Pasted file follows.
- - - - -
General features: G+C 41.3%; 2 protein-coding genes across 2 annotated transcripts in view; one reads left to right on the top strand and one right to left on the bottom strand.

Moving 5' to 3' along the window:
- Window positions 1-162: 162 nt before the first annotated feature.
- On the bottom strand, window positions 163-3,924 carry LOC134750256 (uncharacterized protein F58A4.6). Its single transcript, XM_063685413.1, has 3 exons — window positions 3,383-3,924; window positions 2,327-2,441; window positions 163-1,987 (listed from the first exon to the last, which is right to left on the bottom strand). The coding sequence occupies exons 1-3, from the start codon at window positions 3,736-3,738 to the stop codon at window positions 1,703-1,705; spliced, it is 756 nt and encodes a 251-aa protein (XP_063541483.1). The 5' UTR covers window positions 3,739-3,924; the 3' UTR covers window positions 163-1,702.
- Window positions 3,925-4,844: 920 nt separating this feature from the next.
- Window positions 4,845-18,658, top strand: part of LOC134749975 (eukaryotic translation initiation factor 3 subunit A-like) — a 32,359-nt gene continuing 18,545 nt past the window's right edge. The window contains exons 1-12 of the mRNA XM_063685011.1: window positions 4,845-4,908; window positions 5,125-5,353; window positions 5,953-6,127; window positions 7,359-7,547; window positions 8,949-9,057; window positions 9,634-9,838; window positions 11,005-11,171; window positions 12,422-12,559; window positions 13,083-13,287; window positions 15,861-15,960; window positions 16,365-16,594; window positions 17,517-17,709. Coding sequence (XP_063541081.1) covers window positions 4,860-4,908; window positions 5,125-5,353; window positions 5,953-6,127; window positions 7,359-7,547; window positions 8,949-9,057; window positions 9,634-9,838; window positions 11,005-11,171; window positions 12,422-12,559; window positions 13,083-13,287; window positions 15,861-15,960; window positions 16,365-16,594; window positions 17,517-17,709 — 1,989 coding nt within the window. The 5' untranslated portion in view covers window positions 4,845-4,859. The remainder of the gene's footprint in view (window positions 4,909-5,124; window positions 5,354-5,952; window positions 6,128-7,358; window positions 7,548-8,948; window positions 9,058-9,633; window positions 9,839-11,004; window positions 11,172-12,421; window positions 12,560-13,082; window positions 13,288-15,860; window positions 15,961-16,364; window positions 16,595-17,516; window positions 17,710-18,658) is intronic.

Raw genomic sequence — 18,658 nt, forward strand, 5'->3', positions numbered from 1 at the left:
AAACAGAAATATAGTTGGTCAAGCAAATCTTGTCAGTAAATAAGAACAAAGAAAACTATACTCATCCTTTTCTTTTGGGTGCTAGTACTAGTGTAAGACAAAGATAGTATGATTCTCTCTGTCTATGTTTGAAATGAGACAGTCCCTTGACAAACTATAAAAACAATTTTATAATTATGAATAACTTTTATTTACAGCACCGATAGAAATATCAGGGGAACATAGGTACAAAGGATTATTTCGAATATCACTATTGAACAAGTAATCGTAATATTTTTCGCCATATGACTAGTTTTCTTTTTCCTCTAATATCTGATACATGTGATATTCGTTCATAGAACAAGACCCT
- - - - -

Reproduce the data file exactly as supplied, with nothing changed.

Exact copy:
General features: G+C 41.3%; 2 protein-coding genes across 2 annotated transcripts in view; one reads left to right on the top strand and one right to left on the bottom strand.

Moving 5' to 3' along the window:
- Window positions 1-162: 162 nt before the first annotated feature.
- On the bottom strand, window positions 163-3,924 carry LOC134750256 (uncharacterized protein F58A4.6). Its single transcript, XM_063685413.1, has 3 exons — window positions 3,383-3,924; window positions 2,327-2,441; window positions 163-1,987 (listed from the first exon to the last, which is right to left on the bottom strand). The coding sequence occupies exons 1-3, from the start codon at window positions 3,736-3,738 to the stop codon at window positions 1,703-1,705; spliced, it is 756 nt and encodes a 251-aa protein (XP_063541483.1). The 5' UTR covers window positions 3,739-3,924; the 3' UTR covers window positions 163-1,702.
- Window positions 3,925-4,844: 920 nt separating this feature from the next.
- Window positions 4,845-18,658, top strand: part of LOC134749975 (eukaryotic translation initiation factor 3 subunit A-like) — a 32,359-nt gene continuing 18,545 nt past the window's right edge. The window contains exons 1-12 of the mRNA XM_063685011.1: window positions 4,845-4,908; window positions 5,125-5,353; window positions 5,953-6,127; window positions 7,359-7,547; window positions 8,949-9,057; window positions 9,634-9,838; window positions 11,005-11,171; window positions 12,422-12,559; window positions 13,083-13,287; window positions 15,861-15,960; window positions 16,365-16,594; window positions 17,517-17,709. Coding sequence (XP_063541081.1) covers window positions 4,860-4,908; window positions 5,125-5,353; window positions 5,953-6,127; window positions 7,359-7,547; window positions 8,949-9,057; window positions 9,634-9,838; window positions 11,005-11,171; window positions 12,422-12,559; window positions 13,083-13,287; window positions 15,861-15,960; window positions 16,365-16,594; window positions 17,517-17,709 — 1,989 coding nt within the window. The 5' untranslated portion in view covers window positions 4,845-4,859. The remainder of the gene's footprint in view (window positions 4,909-5,124; window positions 5,354-5,952; window positions 6,128-7,358; window positions 7,548-8,948; window positions 9,058-9,633; window positions 9,839-11,004; window positions 11,172-12,421; window positions 12,560-13,082; window positions 13,288-15,860; window positions 15,961-16,364; window positions 16,595-17,516; window positions 17,710-18,658) is intronic.

Raw genomic sequence — 18,658 nt, forward strand, 5'->3', positions numbered from 1 at the left:
AAACAGAAATATAGTTGGTCAAGCAAATCTTGTCAGTAAATAAGAACAAAGAAAACTATACTCATCCTTTTCTTTTGGGTGCTAGTACTAGTGTAAGACAAAGATAGTATGATTCTCTCTGTCTATGTTTGAAATGAGACAGTCCCTTGACAAACTATAAAAACAATTTTATAATTATGAATAACTTTTATTTACAGCACCGATAGAAATATCAGGGGAACATAGGTACAAAGGATTATTTCGAATATCACTATTGAACAAGTAATCGTAATATTTTTCGCCATATGACTAGTTTTCTTTTTCCTCTAATATCTGATACATGTGATATTCGTTCATAGAACAAGACCCT